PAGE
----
Elk Heart and Tongue Empanadas

Elk Heart and Tongue Empanadas

by Hunt to Eat Ambassador John Sunkler

Hearts and tongues are some of the tastiest pieces of wild game that are typically left behind.

A great example of this was my last elk camp; six hunters harvested six bull elk and no one wanted the heart or tongues from their bulls. I happily scavenged each heart and tongue throughout the week. Each time I asked if I could have those pieces and was met with giggles or a “You really wanna eat that?!”.

As we drove east, I am sure everyone else had thoughts of cast iron seared backstrap, but my mind was stuck on the gold mine of hearts and tongues I had accumulated during the trip. Since that time I have processed and enjoyed every single bite of the hearts and tongues from those bulls, I shared some of my dished with the hunters from that camp and they were blown away. I have been told on more than one occasion “You won't be getting anymore hearts or tongues from me, these are too good not to take home”.

I have tried numerous recipes for the hearts, tongues, and even combined them in a few, and have yet to find a bad recipe! Below is a crowd pleasing recipe!

Elk Heart and Tongue on cutting board

One (1) Elk Heart
One (1) Elk Tongue
Stew Vegetables (Carrots, Peas, Celery, Corn, Potatoes, etc)
Two (2) packets of Brown Gravy Mix
Three (3) packages of Frozen Empanada Discs
Bay Leaves
Seasonings & Herbs
Salt (Sea or Mountain Salt)
Black Pepper
Chili Pepper
Olive Oil

Elk and Tongue Empanada filling simmering


Allow the heart and tongue to properly thaw out in the refrigerator. Wash, trim and clean the heart, and place it in the brine. Thoroughly clean the tongue, and place it in the brine. Allow the heart and tongue to sit in the brine for a few days. Change out the brine every twenty four (24) hours or so. Additionally I like to brine the heart a little longer than the tongue.

The next step will be to prepare the tongue. Using my crockpot for this step, add enough water to the crockpot to cover the tongue and add garlic, onion, and bay leaves. With the elk tongue, set the crockpot to its “Low” setting and allow the tongue to simmer for upto 6-8 hours. Once the tongue is tender, toss it in an ice-bath to allow it to cool down. Once cool, peel the outer layer of the tongue and chop. Set aside while you prepare the rest of the ingredients.

With the tongue ready, take the heart pieces from the brine, pat dry, and chop. Season the heart with salt, pepper, chili pepper, paprika, garlic, onion, sage, thyme, and a dash of cumin. At this point, it’s time to get the vegetables going. You can use canned or fresh vegetables, the fresh will require more preparation and cooking time. This particular instance I used two cans of mixed vegetables that included carrots, peas, celery, corn, and potatoes. Depending on the amount of heart and tongue, you may need to add more or less vegetables. Drain and wash the vegetables, set aside.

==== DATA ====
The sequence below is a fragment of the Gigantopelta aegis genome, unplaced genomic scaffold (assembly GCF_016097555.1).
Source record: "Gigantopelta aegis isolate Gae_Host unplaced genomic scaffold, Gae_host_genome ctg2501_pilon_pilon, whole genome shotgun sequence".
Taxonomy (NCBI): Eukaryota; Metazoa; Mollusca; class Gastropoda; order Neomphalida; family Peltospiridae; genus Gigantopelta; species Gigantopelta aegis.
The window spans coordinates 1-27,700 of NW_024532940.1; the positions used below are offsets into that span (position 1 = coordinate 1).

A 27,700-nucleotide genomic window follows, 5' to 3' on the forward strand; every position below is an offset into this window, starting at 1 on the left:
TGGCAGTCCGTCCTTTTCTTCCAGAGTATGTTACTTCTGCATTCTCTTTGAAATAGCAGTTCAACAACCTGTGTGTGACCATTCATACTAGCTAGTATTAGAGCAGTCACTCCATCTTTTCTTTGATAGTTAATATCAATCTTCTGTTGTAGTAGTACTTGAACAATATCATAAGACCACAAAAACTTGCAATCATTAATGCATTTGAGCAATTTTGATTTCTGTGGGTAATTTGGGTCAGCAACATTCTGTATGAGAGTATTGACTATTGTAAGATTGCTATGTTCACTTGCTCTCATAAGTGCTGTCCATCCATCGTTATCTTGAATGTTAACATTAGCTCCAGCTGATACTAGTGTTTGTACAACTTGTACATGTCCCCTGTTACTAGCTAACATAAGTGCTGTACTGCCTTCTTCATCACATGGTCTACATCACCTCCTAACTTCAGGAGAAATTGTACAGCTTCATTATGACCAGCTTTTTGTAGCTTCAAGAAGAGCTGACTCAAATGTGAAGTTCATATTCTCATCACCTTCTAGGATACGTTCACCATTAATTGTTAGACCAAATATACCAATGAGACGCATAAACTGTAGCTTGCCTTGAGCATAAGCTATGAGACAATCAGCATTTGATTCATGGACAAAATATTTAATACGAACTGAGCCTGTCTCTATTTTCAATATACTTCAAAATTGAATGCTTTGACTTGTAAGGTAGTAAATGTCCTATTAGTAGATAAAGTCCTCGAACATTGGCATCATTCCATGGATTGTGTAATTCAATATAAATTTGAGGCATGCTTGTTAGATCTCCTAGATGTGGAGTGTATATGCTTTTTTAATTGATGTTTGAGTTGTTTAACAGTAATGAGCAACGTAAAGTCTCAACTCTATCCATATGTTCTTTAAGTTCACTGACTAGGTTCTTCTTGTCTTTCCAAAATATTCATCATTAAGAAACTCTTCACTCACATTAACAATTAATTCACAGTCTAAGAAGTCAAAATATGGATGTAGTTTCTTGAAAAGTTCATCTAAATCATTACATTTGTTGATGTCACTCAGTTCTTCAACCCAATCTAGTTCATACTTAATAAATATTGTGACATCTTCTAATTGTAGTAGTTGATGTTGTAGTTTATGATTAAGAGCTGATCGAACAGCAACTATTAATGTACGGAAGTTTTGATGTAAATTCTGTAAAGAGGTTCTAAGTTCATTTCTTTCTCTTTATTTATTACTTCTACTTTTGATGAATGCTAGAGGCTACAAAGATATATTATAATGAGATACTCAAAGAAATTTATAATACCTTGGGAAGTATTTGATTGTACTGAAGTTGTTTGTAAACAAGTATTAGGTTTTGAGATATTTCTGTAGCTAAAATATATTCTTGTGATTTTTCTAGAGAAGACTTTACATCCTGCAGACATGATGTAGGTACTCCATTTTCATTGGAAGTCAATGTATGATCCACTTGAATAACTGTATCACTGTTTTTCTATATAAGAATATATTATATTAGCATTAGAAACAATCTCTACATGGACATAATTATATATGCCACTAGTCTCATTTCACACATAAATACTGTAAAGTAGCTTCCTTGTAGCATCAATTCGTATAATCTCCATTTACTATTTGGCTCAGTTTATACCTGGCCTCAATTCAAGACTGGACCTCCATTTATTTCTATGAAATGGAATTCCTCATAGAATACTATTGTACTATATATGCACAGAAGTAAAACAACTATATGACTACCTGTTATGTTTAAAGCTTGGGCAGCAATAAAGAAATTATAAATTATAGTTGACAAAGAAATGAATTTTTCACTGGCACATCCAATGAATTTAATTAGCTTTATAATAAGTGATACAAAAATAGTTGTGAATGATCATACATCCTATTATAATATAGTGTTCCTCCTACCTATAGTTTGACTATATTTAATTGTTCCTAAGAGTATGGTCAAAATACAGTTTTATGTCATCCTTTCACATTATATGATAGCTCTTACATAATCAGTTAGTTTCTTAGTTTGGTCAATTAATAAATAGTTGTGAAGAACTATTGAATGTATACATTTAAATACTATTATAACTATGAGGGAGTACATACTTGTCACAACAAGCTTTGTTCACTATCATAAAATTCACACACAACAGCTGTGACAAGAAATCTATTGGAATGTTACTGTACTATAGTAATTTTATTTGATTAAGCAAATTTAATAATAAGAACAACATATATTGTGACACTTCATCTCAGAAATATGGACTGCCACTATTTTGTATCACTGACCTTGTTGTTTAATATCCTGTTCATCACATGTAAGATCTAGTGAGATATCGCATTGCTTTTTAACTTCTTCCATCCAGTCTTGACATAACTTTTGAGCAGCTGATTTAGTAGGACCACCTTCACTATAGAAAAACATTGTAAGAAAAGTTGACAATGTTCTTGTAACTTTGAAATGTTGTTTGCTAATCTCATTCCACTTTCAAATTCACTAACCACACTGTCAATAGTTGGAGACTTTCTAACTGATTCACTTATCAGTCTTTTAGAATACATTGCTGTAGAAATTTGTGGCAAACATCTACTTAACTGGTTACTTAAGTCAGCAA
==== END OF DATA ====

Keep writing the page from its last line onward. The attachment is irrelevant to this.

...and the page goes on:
Heat a medium to large pan over medium heat with a teaspoon or two of olive oil. Add in the chopped & seasoned heart and allow to brown. Once the heart is semi-browned, add the chopped tongue and allow the two to brown completely. Next add the vegetables to the pan, reduce the heat, and allow everything to mingle in the pan for a few minutes. Mix up the two packages of Brown Gravy Mix and pour over the mixture. Allow this to thicken and reduce. Once the desired thickness has been reached, pull off heat and allow it to cool. This will make stuffing the empanadas a lot easier.

Pull your empanada discs out from the refrigerator, most frozen empanada discs require time in the refrigerator to thaw properly. Lightly flour the outside of the disc, add a tablespoon or two of filling, and close empanada with a fork.

Elk Heart and Tongue Empanadas being assembled
Preheat the oven to 400 degrees, lightly brush egg wash over the tops of the empanadas, and bake on a baking sheet for 20-25 or until cooked and browned. You can also freeze for later use, the best way to freeze the empanadas is to set them on a parchment paper line baking sheet and sit in the freezer until all have frozen. Be sure to give each empanada ample space or they will freeze to each other. Once completely frozen, remove from the baking sheet and place in a freezer zip-lock bag, they can remain in the freezer for upto three months.

These empanadas are great by themselves or with a simple horseradish sauce. They are also a great way to bring folk around to try a different part of wild game and wild game cooking! So next time you have a successful hunt, think about bringing the heart and tongue out with you!

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